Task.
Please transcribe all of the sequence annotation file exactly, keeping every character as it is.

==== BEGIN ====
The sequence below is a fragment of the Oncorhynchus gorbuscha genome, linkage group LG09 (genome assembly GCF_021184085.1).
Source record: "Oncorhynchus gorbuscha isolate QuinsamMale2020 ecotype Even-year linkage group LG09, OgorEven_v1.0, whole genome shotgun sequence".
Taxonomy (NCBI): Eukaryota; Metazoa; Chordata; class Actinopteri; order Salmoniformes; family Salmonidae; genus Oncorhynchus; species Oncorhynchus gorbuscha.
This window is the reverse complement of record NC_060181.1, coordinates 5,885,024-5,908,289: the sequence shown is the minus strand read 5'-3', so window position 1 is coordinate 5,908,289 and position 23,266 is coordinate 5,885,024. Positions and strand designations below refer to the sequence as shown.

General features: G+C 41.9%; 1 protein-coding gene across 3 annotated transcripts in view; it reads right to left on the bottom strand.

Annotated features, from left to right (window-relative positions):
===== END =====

The sequence below is a fragment of the Oncorhynchus gorbuscha genome, linkage group LG09 (genome assembly GCF_021184085.1).
Source record: "Oncorhynchus gorbuscha isolate QuinsamMale2020 ecotype Even-year linkage group LG09, OgorEven_v1.0, whole genome shotgun sequence".
Taxonomy (NCBI): Eukaryota; Metazoa; Chordata; class Actinopteri; order Salmoniformes; family Salmonidae; genus Oncorhynchus; species Oncorhynchus gorbuscha.
This window is the reverse complement of record NC_060181.1, coordinates 5,885,024-5,908,289: the sequence shown is the minus strand read 5'-3', so window position 1 is coordinate 5,908,289 and position 23,266 is coordinate 5,885,024. Positions and strand designations below refer to the sequence as shown.

General features: G+C 41.9%; 1 protein-coding gene across 3 annotated transcripts in view; it reads right to left on the bottom strand.

Annotated features, from left to right (window-relative positions):